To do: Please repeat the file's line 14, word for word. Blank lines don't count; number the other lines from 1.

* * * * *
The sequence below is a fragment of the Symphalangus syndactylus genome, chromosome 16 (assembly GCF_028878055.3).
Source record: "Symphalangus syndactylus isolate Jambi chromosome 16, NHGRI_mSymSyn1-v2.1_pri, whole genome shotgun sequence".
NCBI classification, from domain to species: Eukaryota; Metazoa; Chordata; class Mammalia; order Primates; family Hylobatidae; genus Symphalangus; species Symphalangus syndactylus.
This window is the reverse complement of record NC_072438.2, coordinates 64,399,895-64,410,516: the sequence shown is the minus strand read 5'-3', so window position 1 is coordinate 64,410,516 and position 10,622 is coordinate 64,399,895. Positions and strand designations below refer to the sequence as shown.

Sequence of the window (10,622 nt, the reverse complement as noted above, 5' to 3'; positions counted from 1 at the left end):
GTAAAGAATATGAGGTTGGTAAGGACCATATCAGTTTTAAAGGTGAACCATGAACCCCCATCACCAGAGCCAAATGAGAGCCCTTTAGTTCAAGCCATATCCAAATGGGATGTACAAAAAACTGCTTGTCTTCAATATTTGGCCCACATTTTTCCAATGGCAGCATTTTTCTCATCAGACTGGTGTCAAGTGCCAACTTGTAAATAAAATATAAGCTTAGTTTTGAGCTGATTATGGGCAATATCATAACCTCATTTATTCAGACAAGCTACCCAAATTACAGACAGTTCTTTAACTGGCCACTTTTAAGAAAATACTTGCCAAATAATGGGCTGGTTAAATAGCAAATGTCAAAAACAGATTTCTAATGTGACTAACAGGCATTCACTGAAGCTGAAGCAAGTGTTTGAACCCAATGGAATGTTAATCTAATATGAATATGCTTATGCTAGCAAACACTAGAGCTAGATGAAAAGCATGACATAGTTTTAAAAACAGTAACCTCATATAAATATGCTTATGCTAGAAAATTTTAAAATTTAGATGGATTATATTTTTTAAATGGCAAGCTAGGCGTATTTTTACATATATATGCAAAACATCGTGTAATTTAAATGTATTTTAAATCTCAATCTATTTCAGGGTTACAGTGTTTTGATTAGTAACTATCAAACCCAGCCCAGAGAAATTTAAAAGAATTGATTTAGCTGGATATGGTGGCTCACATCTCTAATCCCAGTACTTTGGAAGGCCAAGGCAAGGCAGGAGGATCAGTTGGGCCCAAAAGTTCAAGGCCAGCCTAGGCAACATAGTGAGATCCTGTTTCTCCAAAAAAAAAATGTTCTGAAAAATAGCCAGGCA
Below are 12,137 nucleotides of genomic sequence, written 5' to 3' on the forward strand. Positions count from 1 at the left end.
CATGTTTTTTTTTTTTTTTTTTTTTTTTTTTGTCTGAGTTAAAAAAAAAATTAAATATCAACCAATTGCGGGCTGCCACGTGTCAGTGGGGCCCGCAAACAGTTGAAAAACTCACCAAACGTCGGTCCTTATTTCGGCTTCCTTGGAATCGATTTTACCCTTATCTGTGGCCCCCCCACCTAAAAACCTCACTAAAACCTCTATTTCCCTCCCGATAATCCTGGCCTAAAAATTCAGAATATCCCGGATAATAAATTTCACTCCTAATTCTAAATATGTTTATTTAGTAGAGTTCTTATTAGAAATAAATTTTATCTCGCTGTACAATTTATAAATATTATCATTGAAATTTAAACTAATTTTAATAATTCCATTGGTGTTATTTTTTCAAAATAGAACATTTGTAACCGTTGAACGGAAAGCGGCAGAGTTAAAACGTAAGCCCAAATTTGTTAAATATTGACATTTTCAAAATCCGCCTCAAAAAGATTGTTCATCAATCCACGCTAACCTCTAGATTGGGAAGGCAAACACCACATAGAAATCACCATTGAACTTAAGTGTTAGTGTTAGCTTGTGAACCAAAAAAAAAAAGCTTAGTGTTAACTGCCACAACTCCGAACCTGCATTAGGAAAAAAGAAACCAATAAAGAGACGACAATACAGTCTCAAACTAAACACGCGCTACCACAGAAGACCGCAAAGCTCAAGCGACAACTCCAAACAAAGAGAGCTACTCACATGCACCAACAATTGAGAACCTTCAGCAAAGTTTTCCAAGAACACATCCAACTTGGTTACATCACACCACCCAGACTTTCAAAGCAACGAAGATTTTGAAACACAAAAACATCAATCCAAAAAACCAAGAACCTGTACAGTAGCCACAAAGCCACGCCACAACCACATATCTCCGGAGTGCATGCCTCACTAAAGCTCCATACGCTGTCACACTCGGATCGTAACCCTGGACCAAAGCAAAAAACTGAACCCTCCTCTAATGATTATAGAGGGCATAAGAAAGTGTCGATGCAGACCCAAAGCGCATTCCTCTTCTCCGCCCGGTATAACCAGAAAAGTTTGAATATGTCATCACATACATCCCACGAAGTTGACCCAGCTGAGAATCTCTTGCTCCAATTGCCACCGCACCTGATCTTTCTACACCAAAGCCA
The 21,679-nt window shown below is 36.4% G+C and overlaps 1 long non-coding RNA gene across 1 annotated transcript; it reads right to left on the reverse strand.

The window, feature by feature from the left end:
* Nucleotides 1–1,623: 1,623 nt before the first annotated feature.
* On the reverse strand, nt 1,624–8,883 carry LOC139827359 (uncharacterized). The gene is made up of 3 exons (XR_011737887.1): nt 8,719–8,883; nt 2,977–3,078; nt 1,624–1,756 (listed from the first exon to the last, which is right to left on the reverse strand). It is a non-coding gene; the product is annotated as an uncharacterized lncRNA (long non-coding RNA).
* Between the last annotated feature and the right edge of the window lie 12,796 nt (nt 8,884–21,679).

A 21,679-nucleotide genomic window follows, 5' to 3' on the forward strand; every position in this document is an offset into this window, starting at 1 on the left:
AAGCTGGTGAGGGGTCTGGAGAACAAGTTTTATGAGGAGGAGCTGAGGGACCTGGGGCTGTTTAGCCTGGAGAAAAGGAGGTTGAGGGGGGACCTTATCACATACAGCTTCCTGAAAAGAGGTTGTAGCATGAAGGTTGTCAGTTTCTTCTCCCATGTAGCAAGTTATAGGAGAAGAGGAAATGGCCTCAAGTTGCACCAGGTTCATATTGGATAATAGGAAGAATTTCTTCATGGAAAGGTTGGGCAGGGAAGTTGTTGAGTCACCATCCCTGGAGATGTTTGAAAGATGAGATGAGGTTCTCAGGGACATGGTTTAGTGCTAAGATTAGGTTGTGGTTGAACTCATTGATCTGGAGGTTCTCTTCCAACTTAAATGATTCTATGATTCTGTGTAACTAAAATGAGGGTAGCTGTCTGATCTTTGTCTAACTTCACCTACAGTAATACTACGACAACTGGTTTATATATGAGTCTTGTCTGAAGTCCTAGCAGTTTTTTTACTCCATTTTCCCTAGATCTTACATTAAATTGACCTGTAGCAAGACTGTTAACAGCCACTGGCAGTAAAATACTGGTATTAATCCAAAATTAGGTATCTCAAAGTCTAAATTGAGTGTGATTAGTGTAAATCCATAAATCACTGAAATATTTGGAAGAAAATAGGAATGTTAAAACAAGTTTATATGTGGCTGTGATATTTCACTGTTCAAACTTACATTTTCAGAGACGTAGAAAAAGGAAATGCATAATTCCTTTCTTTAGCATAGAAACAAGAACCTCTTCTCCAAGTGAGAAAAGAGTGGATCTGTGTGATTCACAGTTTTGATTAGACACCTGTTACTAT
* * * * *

A 21,679-nucleotide genomic window follows, 5' to 3' on the forward strand; every position in this document is an offset into this window, starting at 1 on the left: